Lead Poisoning An Imminent ThreatFeb 8, 2002 | Durham Herald Sun Three years ago, the city of Durham won part of a federal grant to help alleviate lead poisoning among low-income children. Lead poisoning can lead to a loss of I.Q. and to growth problems, as well as to severe mental retardation and even death. The money was intended to educate and help homeowners and landlords pay for lead removal. Today, the $2.4 million grant is almost gone; hundreds of families remain on a waiting list; and the rates of lead poisoning are twice as high for Latinos and African Americans as for Anglos.
Is this something we should be worried about?
My wife and I became aware of this problem when the blood tests of our 2-year old daughter, Isabella, indicated that her lead levels had doubled since her last test six months ago. At this rate, we thought, she would soon reach 10 micrograms per deciliter of blood; the number at which children begin to be at risk.
We called the Durham County Health Department and were told that not only was there a huge waiting list but also in order to get financial assistance (a clean up can cost tens of thousands of dollars) my daughter needed to be already at risk. They did promptly come and assess our house. We knew we lived in an old house with plenty of lead paint cracking out around the windowsills, but we never imagined that the danger was so near and present. We even found traces in a beautiful handcrafted fruit bowl from Mexico and among our daughter's stuffed animals. We were fortunate to get help from my family in order to abate the problem. Many are not as lucky.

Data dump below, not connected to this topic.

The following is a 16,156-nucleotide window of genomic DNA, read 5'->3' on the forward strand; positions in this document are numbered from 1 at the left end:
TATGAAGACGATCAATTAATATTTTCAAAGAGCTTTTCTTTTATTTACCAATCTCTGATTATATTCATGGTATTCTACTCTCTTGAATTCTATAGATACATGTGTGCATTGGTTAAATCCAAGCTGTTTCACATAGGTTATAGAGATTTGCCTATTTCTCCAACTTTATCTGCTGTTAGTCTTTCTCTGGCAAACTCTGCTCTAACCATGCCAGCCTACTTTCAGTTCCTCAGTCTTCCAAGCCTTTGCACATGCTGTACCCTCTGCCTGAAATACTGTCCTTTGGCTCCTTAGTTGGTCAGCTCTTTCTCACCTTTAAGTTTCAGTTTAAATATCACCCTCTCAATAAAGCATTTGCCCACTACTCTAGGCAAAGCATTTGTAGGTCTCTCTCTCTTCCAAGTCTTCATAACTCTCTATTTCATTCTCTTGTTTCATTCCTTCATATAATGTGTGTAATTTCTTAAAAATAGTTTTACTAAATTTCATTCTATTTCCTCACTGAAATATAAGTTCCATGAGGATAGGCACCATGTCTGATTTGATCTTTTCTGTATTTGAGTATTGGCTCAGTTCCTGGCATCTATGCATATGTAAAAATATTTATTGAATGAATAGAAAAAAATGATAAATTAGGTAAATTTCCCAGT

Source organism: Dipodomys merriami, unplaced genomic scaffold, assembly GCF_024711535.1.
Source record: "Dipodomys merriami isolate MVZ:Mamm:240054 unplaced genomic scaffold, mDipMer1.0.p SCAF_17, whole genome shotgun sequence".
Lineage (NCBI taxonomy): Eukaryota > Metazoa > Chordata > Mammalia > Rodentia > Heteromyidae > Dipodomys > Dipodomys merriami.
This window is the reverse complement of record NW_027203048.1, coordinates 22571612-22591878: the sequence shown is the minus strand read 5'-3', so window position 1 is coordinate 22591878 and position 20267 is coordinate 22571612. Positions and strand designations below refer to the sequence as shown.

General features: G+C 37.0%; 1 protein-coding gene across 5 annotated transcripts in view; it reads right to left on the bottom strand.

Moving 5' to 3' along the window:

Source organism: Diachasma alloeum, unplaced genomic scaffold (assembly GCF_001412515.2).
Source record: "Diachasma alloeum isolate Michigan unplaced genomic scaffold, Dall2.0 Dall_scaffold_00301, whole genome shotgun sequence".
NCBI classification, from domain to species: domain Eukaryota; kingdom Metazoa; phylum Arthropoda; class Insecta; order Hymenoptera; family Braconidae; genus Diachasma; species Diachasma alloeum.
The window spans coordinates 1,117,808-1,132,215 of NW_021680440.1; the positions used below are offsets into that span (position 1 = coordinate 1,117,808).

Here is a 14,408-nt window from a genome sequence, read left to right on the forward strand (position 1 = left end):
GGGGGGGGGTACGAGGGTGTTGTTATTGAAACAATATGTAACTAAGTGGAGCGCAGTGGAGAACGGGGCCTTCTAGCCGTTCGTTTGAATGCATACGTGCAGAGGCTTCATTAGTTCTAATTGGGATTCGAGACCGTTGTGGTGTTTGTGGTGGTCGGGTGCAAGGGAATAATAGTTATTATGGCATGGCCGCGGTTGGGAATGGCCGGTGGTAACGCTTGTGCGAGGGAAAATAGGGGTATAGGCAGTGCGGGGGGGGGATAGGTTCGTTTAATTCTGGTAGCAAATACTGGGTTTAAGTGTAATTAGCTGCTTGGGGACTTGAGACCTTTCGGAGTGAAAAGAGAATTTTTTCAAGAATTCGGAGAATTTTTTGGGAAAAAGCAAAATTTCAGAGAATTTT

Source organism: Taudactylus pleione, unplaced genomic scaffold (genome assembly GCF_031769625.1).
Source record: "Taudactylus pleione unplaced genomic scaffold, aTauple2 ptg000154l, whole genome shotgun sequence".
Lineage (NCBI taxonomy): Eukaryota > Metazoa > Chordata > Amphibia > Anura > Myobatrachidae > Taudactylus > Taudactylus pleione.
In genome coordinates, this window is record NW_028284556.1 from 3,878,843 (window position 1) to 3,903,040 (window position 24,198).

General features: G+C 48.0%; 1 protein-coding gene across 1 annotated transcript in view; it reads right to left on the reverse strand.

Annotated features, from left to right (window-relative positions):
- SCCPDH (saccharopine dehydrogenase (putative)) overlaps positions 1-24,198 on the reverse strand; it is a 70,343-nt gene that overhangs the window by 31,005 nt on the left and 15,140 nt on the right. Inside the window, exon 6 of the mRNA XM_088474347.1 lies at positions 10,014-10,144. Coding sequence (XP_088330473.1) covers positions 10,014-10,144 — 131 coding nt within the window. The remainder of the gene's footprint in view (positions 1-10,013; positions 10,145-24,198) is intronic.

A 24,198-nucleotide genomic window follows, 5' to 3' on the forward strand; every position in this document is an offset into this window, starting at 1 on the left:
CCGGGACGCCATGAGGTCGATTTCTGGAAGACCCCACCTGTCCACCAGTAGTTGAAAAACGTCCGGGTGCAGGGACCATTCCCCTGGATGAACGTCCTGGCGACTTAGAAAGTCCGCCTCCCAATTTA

Given that lead poisoning is the number one environmental danger for children under 6 and that millions of children are poisoned every year, I was astounded to discover that testing is not mandatory. Since poisoned children show no outer symptoms until the damage has been done, I found this discovery particularly disturbing.
How can this be? What is the city government doing about it? And what about the Latino population?
The Durham Affordable Housing Coalition in conjunction with the city has been training Susan Perez-Travers to become the city's first full-fledged lead inspector. She has been conducting dozens of house visits and multiple educational workshops. Her findings so far do not bode well. Eighty percent of all Latino children she has surveyed fall within the risk level.
This is not a problem merely for Latinos. In Durham County only 35 percent of all children under Medicaid were tested in 2000, though the law mandates that all participants be tested. What about the other 65 percent? We need universal testing of all children under 6 for lead poisoning, and we need our local government to do something about it.